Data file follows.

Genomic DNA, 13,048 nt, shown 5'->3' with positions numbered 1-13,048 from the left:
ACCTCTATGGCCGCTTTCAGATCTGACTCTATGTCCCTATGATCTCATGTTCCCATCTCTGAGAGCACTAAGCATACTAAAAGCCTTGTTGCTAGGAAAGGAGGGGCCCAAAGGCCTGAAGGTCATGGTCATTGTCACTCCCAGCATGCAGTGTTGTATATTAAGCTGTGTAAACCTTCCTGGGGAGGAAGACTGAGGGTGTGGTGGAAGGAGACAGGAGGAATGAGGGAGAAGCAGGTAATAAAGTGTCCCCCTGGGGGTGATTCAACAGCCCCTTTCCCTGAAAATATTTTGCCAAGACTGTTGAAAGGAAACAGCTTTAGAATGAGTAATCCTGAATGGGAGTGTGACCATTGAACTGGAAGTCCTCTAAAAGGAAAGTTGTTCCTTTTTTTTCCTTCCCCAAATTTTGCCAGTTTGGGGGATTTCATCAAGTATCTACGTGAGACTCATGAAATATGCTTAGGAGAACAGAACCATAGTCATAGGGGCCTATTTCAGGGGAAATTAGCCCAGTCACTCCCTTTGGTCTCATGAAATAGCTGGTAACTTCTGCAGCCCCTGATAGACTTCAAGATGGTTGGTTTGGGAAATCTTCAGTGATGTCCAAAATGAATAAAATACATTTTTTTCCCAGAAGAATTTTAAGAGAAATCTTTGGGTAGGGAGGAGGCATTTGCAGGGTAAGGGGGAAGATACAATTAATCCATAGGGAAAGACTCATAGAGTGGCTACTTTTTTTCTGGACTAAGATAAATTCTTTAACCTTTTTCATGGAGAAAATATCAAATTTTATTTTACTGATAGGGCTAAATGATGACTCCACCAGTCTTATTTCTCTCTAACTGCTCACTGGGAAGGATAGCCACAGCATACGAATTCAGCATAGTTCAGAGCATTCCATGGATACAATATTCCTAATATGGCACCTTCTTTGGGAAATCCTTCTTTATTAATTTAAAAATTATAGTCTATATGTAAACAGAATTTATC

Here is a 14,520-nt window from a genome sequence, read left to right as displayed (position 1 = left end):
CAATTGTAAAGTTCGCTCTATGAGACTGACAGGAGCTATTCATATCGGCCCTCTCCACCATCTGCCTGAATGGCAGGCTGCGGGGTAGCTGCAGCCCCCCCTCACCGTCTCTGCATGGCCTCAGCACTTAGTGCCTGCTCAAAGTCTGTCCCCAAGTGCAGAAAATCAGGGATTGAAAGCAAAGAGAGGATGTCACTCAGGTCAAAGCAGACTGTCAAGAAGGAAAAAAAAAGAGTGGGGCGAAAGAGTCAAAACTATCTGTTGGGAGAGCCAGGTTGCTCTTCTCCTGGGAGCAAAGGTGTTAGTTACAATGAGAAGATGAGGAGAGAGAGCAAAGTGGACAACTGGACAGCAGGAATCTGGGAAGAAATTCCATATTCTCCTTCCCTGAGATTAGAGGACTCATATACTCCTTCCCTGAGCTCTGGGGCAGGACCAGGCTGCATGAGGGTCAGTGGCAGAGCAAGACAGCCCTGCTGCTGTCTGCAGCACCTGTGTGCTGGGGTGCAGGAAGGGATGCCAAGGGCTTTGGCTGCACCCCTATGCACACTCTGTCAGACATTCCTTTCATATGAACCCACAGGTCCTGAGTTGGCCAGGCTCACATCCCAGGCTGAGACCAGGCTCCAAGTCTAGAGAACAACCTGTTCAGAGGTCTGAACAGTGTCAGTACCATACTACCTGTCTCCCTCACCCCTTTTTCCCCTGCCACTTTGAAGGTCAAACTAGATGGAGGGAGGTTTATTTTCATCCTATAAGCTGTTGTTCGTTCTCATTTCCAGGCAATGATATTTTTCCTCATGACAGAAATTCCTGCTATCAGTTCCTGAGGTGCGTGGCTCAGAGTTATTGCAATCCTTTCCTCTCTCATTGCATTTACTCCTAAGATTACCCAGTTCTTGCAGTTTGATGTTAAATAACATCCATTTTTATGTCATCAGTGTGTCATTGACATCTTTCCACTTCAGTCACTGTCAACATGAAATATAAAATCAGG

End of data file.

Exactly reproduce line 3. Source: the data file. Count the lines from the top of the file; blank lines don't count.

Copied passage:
Here is a 14,520-nt window from a genome sequence, read left to right as displayed (position 1 = left end):